Wednesday, September 25, 2013

Exporting a local SQL Server table and its data to SQL Azure

For a recent project, I needed to export a table from my local SQL Server to a SQL Azure implementation.

Exporting an entire database

Now, if it is required to export the entire database (as opposed to a single table), it is an easy matter using SQL Server Management Studio (SSMS): Right-click on the DB name -> Tasks -> Deploy Database to SQL Azure.

But the problem with trying to export just a single table (and all of its data) into SQL Azure is that the latter does not permit statements like INSERT INTO ... SELECT FROM, due to connection limitations across servers (or even across databases).

Therefore, it is not even possible to do the 2-step process of first deploying your database from the local to the Azure server, and then inserting table data from the resulting Azure database to the desired one within Azure... because that too would involve a SELECT across databases.

It is also not possible to create a BACPAC for just the desired table, and then import the table from that BACPAC into an existing Azure database. BACPAC data can be imported ("deployed") only into a new database in SQL Azure.

Exporting a single table: The robust solution

One possible approach is to write a simple client app (e.g. a C# project) that would read data from the local database and then push it to the remote SQL Azure db. This is a robust approach, but is not quick and easy if all you need is to quickly push a relatively small table (up to a few 10's of thousands of rows) to Azure.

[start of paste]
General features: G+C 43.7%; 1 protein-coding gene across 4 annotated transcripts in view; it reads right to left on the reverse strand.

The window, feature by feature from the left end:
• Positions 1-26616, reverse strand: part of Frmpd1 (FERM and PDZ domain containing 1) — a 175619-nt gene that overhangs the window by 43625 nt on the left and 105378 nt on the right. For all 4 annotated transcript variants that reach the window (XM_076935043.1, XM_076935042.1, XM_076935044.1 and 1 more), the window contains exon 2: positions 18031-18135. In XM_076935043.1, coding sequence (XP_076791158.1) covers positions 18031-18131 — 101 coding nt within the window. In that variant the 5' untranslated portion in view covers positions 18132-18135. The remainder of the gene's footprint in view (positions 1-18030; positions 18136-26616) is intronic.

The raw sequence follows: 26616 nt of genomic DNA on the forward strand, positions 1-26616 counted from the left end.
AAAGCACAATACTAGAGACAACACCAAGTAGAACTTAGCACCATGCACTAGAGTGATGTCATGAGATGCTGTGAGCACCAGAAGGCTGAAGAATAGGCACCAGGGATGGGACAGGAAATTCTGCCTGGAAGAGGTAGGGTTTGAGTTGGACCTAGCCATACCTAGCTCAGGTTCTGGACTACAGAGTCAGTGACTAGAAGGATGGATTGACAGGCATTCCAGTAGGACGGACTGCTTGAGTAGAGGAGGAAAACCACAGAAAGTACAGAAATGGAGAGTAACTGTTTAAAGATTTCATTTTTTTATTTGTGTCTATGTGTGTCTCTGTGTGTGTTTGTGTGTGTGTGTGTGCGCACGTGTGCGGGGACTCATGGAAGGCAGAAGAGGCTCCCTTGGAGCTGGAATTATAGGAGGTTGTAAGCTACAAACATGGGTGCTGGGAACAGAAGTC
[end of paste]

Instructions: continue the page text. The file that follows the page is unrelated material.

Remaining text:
The quick and easy solution for relatively small tables

Here's a solution that accomplishes the job simply and conveniently. It involves generating a script form within SSMS; the script contains CREATE TABLE and INSERT statements with the data.

Here's how to create the script, which includes INSERTs for the data content:

  1. In SSMS, right-click on your local database, go to Tasks -> Generate Scripts
  2. In the Choose Objects tab, click on Select specific database objects, and then expand the Tables treeview and select the table(s) you want to export
  3. In the Set Scripting Options tab, click the Advanced button to get to the Options window, and in that window, change 'Types of data to script' to: Schema and data (default is Schema only).
  4. (Take this opportunity to look through the other options such as whether you want the Indexes to be scripted as well - lots to learn here!)
  5. Save the script to a file.

And then run that script and get the data into SQL Azure:

  1. Click on your SQL Azure db name in SSMS (where you want to transfer the data), and then open the script file which you had saved in the previous set of steps. Make sure that the window tab is showing that you're connected to your Azure server and not to your local server.
  2. Look through the top part of the script - there is likely to be a USE statement referring to your source database name - comment it out because it's not supported and we don't need it
  3. Make sure that the table being created has a CLUSTERED PRIMARY KEY. If not, add it (adding an IDENTITY column, if it does not exist). This is important - Azure will not accept data into the table if it doesn't have a clustered PK.
  4. Double-check that the connection for this window is correct: SQL Azure server, correct target database.
  5. Run the script.
In my test, it inserted almost 1,000 rows of data per minute. Total data was about 40K rows, so it took nearly 45 mins to transfer. Also, the connection was lost once, about 15 minutes into the process, so I had to remove that bunch of (nearly 15K) INSERT statements and then run the query again.

In the end, this process saved a lot of time in writing client-side code to read local and write remote data, and was very much worth it for the purpose.

Happy coding!